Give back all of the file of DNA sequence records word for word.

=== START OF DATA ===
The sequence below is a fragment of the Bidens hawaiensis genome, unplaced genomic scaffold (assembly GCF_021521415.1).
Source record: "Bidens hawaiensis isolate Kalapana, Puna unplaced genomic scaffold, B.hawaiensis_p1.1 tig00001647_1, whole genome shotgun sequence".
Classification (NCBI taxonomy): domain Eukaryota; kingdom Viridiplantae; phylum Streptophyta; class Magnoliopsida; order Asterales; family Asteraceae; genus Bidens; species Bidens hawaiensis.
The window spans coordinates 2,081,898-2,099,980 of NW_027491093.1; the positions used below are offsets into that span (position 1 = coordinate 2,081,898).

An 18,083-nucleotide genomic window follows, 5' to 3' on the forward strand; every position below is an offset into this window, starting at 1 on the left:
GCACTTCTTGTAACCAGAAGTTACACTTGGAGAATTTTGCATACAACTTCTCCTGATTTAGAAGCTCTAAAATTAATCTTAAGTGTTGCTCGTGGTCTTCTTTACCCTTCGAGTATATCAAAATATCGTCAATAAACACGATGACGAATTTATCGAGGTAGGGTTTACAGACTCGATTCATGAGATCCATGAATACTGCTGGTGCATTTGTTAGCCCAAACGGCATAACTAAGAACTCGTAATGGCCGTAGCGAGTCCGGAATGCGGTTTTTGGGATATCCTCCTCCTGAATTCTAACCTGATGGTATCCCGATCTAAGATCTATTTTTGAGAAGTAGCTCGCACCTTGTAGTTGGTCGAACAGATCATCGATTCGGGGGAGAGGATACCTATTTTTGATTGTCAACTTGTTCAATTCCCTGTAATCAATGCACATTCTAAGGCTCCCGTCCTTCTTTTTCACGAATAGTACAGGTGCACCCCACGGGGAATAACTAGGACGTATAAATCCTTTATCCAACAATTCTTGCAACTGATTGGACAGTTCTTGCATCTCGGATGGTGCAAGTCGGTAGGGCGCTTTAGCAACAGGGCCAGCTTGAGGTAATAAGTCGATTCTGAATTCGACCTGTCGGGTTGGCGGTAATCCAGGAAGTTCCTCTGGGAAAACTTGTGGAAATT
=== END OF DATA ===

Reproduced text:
The sequence below is a fragment of the Bidens hawaiensis genome, unplaced genomic scaffold (assembly GCF_021521415.1).
Source record: "Bidens hawaiensis isolate Kalapana, Puna unplaced genomic scaffold, B.hawaiensis_p1.1 tig00001647_1, whole genome shotgun sequence".
Classification (NCBI taxonomy): domain Eukaryota; kingdom Viridiplantae; phylum Streptophyta; class Magnoliopsida; order Asterales; family Asteraceae; genus Bidens; species Bidens hawaiensis.
The window spans coordinates 2,081,898-2,099,980 of NW_027491093.1; the positions used below are offsets into that span (position 1 = coordinate 2,081,898).

An 18,083-nucleotide genomic window follows, 5' to 3' on the forward strand; every position below is an offset into this window, starting at 1 on the left:
GCACTTCTTGTAACCAGAAGTTACACTTGGAGAATTTTGCATACAACTTCTCCTGATTTAGAAGCTCTAAAATTAATCTTAAGTGTTGCTCGTGGTCTTCTTTACCCTTCGAGTATATCAAAATATCGTCAATAAACACGATGACGAATTTATCGAGGTAGGGTTTACAGACTCGATTCATGAGATCCATGAATACTGCTGGTGCATTTGTTAGCCCAAACGGCATAACTAAGAACTCGTAATGGCCGTAGCGAGTCCGGAATGCGGTTTTTGGGATATCCTCCTCCTGAATTCTAACCTGATGGTATCCCGATCTAAGATCTATTTTTGAGAAGTAGCTCGCACCTTGTAGTTGGTCGAACAGATCATCGATTCGGGGGAGAGGATACCTATTTTTGATTGTCAACTTGTTCAATTCCCTGTAATCAATGCACATTCTAAGGCTCCCGTCCTTCTTTTTCACGAATAGTACAGGTGCACCCCACGGGGAATAACTAGGACGTATAAATCCTTTATCCAACAATTCTTGCAACTGATTGGACAGTTCTTGCATCTCGGATGGTGCAAGTCGGTAGGGCGCTTTAGCAACAGGGCCAGCTTGAGGTAATAAGTCGATTCTGAATTCGACCTGTCGGGTTGGCGGTAATCCAGGAAGTTCCTCTGGGAAAACTTGTGGAAATT